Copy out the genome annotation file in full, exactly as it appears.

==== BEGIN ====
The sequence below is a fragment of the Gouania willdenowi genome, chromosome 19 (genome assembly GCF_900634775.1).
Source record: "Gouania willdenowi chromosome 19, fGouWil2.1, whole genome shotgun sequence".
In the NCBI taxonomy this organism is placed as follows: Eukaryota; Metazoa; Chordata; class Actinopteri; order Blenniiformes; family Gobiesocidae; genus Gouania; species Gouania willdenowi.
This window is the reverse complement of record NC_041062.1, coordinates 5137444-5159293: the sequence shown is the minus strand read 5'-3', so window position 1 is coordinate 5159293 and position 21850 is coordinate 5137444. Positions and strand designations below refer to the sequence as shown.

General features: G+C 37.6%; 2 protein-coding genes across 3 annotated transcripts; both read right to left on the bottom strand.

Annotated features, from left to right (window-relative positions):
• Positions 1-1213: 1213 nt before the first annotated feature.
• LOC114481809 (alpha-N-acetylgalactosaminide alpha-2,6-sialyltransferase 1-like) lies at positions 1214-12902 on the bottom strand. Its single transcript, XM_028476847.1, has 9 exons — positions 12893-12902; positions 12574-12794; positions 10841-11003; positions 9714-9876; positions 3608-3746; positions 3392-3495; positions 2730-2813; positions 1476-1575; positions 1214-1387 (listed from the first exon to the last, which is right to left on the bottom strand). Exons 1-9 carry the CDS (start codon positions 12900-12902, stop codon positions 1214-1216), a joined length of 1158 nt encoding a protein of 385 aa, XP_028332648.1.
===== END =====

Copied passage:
The sequence below is a fragment of the Gouania willdenowi genome, chromosome 19 (genome assembly GCF_900634775.1).
Source record: "Gouania willdenowi chromosome 19, fGouWil2.1, whole genome shotgun sequence".
In the NCBI taxonomy this organism is placed as follows: Eukaryota; Metazoa; Chordata; class Actinopteri; order Blenniiformes; family Gobiesocidae; genus Gouania; species Gouania willdenowi.
This window is the reverse complement of record NC_041062.1, coordinates 5137444-5159293: the sequence shown is the minus strand read 5'-3', so window position 1 is coordinate 5159293 and position 21850 is coordinate 5137444. Positions and strand designations below refer to the sequence as shown.

General features: G+C 37.6%; 2 protein-coding genes across 3 annotated transcripts; both read right to left on the bottom strand.

Annotated features, from left to right (window-relative positions):
• Positions 1-1213: 1213 nt before the first annotated feature.
• LOC114481809 (alpha-N-acetylgalactosaminide alpha-2,6-sialyltransferase 1-like) lies at positions 1214-12902 on the bottom strand. Its single transcript, XM_028476847.1, has 9 exons — positions 12893-12902; positions 12574-12794; positions 10841-11003; positions 9714-9876; positions 3608-3746; positions 3392-3495; positions 2730-2813; positions 1476-1575; positions 1214-1387 (listed from the first exon to the last, which is right to left on the bottom strand). Exons 1-9 carry the CDS (start codon positions 12900-12902, stop codon positions 1214-1216), a joined length of 1158 nt encoding a protein of 385 aa, XP_028332648.1.